Saturday, September 12, 2015

Faculty hiring at the SOCCCD

     I wanted to highlight a recent reader comment re faculty hiring at the California Community Colleges.
Bob Cosgrove said...
     Having taught FT at 3 universities before coming to Saddleback College, I was pleased to find community college students comparable to students I had encountered elsewhere. That was in 1981. That has changed. CC districts have grasped the 50% rule* with a tenacity that has harmed curriculum and program review, the work of making departments run efficiently, and stretched faculty by the increased demands place on faculty to serve on committees. Some 60 percent of our classes in some divisions are taught by ou[r] part time colleagues. When I came to Saddleback we had 32 full time faculty in the English Department with a student complement of about 20,000; we now have a student body in the upper 30,000s but only 18 FT faculty to serve them. Many of the thoughtful ideas to make Student Success work is seriously hobbled by the lack of Full Time faculty in our labs, counseling centers, libraries and classrooms. If part time work is so helpful to reducing college costs, we should move to have part time administrators to save money. Perhaps some of that money can be moved to where students are—in our classrooms and labs.
11:35 AM, September 12, 2015

     *The 50% law creates a floor for expenditures on “instruction.” According to that law, at least 50% of expenditures must be on instruction—including faculty salaries, etc.
     Bob is saying, I think, that the 50% law has in some districts turned into a ceiling instead of a floor, limiting the amount of full-time instruction. (The 50% law became a focus eight years ago under Chancellor Mathur’s watch; his failure to monitor this percentage compelled the district to hire 38 faculty at once! At the time, Bob asked why Mathur wasn't being held to account. See The 50% crisis: never mind what Mathur says. Look at the data!)
What Is the Point of College? (New York Times)

…Consider the declining proportion of fac­ulty with tenure. Tenured faculty are defined by more than the fact that they are hard to fire. Tenure allows professors to pursue intellectual projects without regard for what the trustees or the governor or the community care about. It gives them the kind of intellectual freedom that has helped make our universities the research powerhouses of the world. Adjunct faculty, on the other hand, are a lot less expensive — they’re paid less and typically lack health and other benefits — and you can easily expand or contract their ranks as demand fluctuates. In the Utility vision, students are consumers; they have needs and desires to be met, at a price they’ll pay. If pleasing the customer is the goal, a tenured faculty member who wants to teach what he or she considers worth teaching can be an inconvenience. Plus, at Utility U., one obvious way to better your ‘‘value proposition’’ is to cut costs. These days, three-quarters of the teaching faculty at America’s nonprofit colleges and universities are hired as adjuncts with no tenure and no research support. A few decades ago, only a quarter were….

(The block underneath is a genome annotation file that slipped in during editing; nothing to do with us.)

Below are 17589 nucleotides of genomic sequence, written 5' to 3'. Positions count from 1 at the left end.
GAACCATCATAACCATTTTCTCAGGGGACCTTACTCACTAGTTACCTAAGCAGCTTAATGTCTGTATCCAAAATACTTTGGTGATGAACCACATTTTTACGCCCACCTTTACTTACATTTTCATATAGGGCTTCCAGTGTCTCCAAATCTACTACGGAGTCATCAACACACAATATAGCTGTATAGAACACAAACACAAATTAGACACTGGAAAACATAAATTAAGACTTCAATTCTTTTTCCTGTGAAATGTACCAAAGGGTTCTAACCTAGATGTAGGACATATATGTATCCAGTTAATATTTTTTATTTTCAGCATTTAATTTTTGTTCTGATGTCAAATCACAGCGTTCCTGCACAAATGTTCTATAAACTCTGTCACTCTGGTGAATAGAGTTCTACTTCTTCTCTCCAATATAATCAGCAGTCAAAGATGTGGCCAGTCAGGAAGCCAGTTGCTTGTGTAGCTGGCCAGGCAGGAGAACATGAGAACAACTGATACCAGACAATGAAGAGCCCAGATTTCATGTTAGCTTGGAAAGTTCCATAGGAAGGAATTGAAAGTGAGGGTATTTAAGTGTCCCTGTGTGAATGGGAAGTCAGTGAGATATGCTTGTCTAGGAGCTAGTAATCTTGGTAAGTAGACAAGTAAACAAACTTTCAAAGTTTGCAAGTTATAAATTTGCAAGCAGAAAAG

Friday, September 11, 2015

This just in: "Community colleges gearing up for major hiring spree"

FILE: Professor David Thomas helps a student in a Fullerton College architecture class.LINDA BRINEY/COURTESY OF FULLERTON COLLEGE
via NPR:

Campuses across the state are speeding up the process to use $62.3 million in additional state funding in this year's budget to hire more faculty for the coming school year.
Gov. Jerry Brown's office estimates that California community colleges will hire 670 new professors with the funds.
“It’s a huge deal,” said Albert Roman, a vice-chancellor at the nine-campus Los Angeles Community College District. “It’s probably the largest number of full-time faculty positions that we’ve hired in the history of this district.”
This year and next, Roman said, the campuses in his district will hire242 faculty through new hires and replacement of retiring instructors.